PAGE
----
3. Why do people (@Dr. Ide) always get angry at something other people aren’t even doing? That Christian saying, “the truth will set you free,” is sometimes insightful. People can only honour a deity if they are doing so, not by being construed to be doing so. That said, I respect your position on not wasting energy, this is a good thing.

    4. I am neither angry nor do I cast aspersions on those who put up such lights. They are a colorful and bright addition to long dark nights. My comments were made to put them into historical perspective as they have no Christian antecedents any more than the Yule Log and the Tree of Life are either Christian or Jewish but come from ancient past rituals in worship of ancient deities who existed as an explanation of natural phenomenon. The light, first found in the far north were in an attempt to reflect the great Northern Lights, and is fine. I do not use lights as they are a waste of energy an money (I did use them before when I worked and could afford that luxury) but it was rather a waste of time in a burrough of 400 people and no one lived near my street). Today I do not use them for economic and environmental concerns. Other people are certainly entitled to display any lights at any time (I even see Halloween lights all over the house) which is truly reflective of Saxon theology and the multitude of deities the Saxons invented to explain thunder (Thor), etc.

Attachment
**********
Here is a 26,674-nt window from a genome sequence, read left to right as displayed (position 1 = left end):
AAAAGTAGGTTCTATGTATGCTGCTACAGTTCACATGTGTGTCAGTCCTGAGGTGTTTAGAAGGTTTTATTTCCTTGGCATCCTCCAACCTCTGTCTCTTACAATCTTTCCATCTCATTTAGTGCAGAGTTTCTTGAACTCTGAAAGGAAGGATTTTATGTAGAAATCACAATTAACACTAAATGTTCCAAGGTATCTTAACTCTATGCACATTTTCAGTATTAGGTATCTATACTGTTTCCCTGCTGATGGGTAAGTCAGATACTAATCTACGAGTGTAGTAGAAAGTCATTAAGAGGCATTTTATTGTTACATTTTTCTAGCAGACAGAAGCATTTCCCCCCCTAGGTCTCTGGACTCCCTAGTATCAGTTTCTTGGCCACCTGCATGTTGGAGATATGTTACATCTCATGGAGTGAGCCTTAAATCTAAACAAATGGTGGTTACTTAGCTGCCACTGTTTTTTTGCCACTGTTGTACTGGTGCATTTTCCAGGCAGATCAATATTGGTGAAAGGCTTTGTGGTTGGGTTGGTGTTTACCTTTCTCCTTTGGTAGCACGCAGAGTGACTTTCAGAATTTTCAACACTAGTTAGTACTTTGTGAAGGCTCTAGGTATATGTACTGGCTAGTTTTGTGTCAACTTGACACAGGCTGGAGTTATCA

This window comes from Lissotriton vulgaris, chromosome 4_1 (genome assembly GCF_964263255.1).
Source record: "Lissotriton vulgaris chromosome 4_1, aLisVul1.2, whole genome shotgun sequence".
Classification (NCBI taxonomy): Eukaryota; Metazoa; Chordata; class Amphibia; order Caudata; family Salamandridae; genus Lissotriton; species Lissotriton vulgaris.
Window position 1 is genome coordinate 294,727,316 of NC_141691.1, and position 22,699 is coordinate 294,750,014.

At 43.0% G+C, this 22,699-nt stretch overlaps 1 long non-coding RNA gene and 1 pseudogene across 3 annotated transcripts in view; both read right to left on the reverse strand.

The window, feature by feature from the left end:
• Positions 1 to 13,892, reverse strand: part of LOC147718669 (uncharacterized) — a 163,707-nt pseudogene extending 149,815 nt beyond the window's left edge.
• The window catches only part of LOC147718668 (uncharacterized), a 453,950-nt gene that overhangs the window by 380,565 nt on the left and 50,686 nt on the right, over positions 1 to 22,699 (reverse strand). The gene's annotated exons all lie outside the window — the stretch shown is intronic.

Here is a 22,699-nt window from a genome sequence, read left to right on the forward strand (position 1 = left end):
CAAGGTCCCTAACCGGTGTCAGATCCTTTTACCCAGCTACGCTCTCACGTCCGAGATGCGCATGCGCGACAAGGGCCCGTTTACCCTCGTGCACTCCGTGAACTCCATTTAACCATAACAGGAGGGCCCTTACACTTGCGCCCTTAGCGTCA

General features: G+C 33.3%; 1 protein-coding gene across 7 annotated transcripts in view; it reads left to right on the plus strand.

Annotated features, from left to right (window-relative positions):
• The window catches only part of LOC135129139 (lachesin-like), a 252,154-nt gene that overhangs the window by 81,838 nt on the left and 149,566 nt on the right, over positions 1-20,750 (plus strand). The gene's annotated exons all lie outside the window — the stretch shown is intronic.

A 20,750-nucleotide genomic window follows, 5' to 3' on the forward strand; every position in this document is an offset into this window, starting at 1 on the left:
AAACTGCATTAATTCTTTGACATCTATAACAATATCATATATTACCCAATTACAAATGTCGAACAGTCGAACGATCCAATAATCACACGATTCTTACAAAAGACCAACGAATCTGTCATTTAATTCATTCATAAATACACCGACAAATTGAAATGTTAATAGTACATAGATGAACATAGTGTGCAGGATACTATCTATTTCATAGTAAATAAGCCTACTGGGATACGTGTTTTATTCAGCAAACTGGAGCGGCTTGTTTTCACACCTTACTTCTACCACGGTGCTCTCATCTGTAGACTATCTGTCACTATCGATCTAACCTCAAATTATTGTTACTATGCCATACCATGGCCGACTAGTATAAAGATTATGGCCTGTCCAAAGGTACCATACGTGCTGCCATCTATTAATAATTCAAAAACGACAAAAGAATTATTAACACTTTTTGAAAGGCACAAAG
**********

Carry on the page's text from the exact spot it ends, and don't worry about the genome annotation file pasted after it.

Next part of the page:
5. Must respectfully disagree with one thing only–I was taught that human sacrificed deity ressurrected -dionysius which was replaced by Jesus was in spring. Roman Saturnalia closer in time & present giving custom to later Christmas. If I’m wrong ,forgive please, but I don’t think I am. Want to thank you for fascinating history of lights. Agree about some wasting too much electricity but a little brighten the solstice.